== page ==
Over the past several years Benjamin has developed several documents for use with his business, Memento & Co. These documents are designed in Word and originally had the letterhead on them as well. This proved problematic when we moved because in order to update the contact information he had to open and change each and every document. Word doesn’t provide a way to single-source documents and we decided we needed to do this differently.
B had been using CutePDF to create PDFs of his Word documents for a while so I started poking around to see if there was a way to “merge” two PDFs together: we’d create one PDF with the letterhead that he could use to merge on the first page of Word document printed to a PDF. I discovered pdftk would do the trick. Using this technique B was able to design his letterhead in Inkscape and save it as a PDF document. Using Inkscape allowed for a crisp logo (also designed in Inkscape) and no longer required rasterizing the vector logo into a high-resolution image just to place it into a Word document! He could then run a VB script I write which would prompt for the PDF onto which the letterhead should be applied and the script called pdftk to do the actual work.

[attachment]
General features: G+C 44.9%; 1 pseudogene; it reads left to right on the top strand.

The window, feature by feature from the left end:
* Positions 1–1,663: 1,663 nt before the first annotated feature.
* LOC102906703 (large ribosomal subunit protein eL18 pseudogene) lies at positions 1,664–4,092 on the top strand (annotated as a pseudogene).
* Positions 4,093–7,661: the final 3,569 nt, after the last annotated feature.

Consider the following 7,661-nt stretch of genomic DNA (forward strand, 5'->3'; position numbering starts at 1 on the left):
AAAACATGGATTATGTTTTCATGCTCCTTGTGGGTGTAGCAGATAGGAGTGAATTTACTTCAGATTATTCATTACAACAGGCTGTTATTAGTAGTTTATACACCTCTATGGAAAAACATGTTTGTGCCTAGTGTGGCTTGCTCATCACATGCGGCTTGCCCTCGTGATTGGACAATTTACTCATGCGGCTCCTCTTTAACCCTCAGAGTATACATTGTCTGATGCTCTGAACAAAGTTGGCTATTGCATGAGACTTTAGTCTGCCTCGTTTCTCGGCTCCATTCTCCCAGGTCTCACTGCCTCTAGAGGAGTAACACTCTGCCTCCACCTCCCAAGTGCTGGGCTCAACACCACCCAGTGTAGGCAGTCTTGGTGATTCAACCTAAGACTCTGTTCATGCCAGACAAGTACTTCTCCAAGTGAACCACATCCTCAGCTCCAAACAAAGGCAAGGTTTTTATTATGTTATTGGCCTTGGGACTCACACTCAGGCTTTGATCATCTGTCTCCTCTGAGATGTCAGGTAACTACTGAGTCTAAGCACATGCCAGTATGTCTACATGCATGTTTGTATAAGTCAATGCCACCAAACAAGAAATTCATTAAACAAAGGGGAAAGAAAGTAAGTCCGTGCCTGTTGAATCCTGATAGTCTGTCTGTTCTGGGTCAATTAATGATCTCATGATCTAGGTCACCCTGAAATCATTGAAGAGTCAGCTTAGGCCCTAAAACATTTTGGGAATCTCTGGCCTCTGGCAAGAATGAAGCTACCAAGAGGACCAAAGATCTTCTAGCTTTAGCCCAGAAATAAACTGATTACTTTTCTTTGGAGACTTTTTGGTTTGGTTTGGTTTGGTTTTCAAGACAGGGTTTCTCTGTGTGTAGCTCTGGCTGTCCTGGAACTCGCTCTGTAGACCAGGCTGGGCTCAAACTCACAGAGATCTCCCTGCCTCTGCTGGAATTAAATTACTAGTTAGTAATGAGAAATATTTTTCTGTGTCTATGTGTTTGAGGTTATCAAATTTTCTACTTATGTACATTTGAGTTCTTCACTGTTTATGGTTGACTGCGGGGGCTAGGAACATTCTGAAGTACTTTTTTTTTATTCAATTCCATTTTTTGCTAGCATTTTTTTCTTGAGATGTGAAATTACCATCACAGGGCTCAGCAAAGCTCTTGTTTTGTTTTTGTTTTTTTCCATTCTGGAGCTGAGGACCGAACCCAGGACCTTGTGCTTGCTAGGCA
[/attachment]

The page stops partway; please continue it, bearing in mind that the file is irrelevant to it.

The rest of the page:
Now enter the move to Sebastian and Mac OS X. Initially the process seemed much simpler. OpenOffice can export to a PDF out-of-the-box removing the need for CutePDF. Automator can apply a watermark to a PDF but only if the watermark is a raster image, not another PDF. Moreover it doesn’t tell you that anywhere but simply doesn’t do anything to the desired file making it a frustrating task to figure out what was going wrong. Drat, we’d have to go back to pdftk.
Getting pdftk on the system was a bit more challenging as the program doesn’t come in a DMG. Luckily it is included as a port so the process was a simple ‘port install pdftk’. I then used the Automator to provide a Finder menu option that B can use to apply the letterhead to one or more files. The Automator calls a shell script that calls pdftk to do the actual work.